A consortium led by Thailand’s largest conglomerate CP Group on Thursday signed a US$7.4 billion deal to build a high-speed railway connecting three airports, the spine of an infrastructure scheme set to transform the southern coast into a tech hub.

A who’s who of the country’s business and political elite took part in the signing, including construction billionaire-turned-health minister Anutin Charnvirakul, Prime Minister Prayut Chan-o-Cha and CP Group’s CEO Suphachai Chearavanont.

His family is Thailand’s richest thanks to its Charoen Pokphand Group – a conglomerate which spans food and telecoms – and its patriarch Dhanin is worth an estimated $17.6 billion, according to Forbes.

Construction magnate Premchai Karnasuta, who was convicted on poaching charges after he was found with a black leopard pelt, is also part of the consortium building the 220-kilometer, or 137-mile, line.

It will shuttle passengers from Bangkok’s Suvarnabhumi and Don Muang international airports to a third one near the southeast resort city of Pattaya in under an hour.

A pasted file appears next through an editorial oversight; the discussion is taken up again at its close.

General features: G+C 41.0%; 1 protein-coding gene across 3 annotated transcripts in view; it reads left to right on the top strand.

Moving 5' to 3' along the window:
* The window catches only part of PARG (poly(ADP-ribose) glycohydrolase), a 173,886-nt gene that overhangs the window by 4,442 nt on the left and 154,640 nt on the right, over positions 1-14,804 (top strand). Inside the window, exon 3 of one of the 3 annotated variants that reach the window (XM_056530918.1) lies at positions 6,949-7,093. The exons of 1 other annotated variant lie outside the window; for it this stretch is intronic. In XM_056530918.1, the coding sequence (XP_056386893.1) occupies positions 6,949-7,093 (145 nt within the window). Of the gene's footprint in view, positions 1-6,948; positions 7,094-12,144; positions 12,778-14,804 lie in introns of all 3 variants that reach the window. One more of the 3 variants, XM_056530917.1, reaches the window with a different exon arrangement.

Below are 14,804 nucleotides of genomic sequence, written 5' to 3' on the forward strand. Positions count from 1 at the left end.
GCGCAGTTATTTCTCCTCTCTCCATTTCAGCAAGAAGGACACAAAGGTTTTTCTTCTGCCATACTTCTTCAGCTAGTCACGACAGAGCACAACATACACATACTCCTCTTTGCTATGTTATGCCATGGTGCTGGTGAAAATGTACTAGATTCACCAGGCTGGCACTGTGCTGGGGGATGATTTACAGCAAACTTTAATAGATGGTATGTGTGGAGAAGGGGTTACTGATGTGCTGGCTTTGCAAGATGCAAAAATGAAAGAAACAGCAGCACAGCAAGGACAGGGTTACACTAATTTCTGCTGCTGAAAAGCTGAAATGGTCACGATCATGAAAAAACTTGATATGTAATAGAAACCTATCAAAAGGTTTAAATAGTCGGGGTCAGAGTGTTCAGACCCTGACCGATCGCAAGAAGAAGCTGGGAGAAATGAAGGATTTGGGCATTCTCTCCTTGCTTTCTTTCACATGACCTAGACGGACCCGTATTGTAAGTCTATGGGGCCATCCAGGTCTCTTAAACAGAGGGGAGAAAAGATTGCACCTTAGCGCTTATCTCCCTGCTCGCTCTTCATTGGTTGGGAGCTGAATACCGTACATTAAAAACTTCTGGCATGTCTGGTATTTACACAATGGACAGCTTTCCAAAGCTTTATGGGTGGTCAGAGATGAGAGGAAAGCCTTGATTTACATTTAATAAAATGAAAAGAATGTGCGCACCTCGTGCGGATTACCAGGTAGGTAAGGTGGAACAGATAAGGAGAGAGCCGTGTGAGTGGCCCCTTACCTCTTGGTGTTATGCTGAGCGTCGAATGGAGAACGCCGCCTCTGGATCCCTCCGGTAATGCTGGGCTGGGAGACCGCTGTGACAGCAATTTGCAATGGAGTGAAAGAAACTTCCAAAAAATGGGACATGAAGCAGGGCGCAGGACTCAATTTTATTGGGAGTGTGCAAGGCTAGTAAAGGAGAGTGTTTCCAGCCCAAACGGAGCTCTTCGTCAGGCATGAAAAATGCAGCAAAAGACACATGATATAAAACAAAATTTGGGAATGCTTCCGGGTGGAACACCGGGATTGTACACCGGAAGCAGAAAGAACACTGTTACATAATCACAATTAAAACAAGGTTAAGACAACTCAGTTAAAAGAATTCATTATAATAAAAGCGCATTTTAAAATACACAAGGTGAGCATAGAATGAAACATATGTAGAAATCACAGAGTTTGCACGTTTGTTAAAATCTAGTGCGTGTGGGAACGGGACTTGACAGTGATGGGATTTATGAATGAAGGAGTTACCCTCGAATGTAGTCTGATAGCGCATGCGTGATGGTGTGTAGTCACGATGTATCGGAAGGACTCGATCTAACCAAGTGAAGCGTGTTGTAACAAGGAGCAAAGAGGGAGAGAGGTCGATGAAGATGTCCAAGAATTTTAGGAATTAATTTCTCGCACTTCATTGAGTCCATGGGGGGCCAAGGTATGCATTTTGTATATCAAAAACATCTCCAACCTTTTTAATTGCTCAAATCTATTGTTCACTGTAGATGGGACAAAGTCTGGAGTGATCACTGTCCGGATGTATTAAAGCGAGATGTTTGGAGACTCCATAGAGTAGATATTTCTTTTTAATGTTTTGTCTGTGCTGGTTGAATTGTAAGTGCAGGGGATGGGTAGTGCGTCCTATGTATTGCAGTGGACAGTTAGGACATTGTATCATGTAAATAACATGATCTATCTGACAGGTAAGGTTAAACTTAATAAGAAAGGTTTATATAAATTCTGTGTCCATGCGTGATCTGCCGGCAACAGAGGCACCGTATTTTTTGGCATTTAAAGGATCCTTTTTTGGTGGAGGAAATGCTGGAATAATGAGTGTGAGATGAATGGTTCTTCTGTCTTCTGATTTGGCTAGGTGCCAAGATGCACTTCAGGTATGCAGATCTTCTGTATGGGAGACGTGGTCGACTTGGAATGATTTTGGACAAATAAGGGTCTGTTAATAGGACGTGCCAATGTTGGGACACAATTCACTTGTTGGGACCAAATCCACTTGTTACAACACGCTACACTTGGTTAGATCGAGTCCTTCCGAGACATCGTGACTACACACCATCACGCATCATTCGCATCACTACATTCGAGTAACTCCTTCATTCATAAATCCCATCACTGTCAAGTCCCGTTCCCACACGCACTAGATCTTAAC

The high-speed line will also serve as a link to the Eastern Economic Corridor (EEC), an ambitious $50 billion scheme seeking to attract investment from industries like auto and tech manufacturing.

“It will make the EEC become the extended part of the capital so it is very important for the people and the investors coming in,” Suphachai said, adding it was expected to be completed in five years.

Construction will start in 12 to 24 months and the government is footing 65% of the 224.5 billion baht ($7.4 billion) deal.

“This (project) is the toughest part because the government is paying money from the budget … we don’t want to spend it wastefully,” said EEC secretary general Kanit Sangsubhan.

Officials from the Chinese, Italian and Japanese embassies also attended the signing, as China’s Railway Construction Corporation and Japan’s Bank for International Cooperation are part of the consortium.

Chinese embassy officials say it will play a key role in Beijing’s massive Belt and Road initiative.

“It will run through the key economic zones in Thailand and the Chinese company is willing to share technology and equipment,” said Deng Peipei.

But critics say the deal, partially funded by taxpayers via the national budget, was ushered in by an army-led junta regime linked to business interests.

But Suphachai rubbished criticism of a lack of transparency.

“It took almost a year to negotiate and there was also competition (in the auction)” he said.

AFP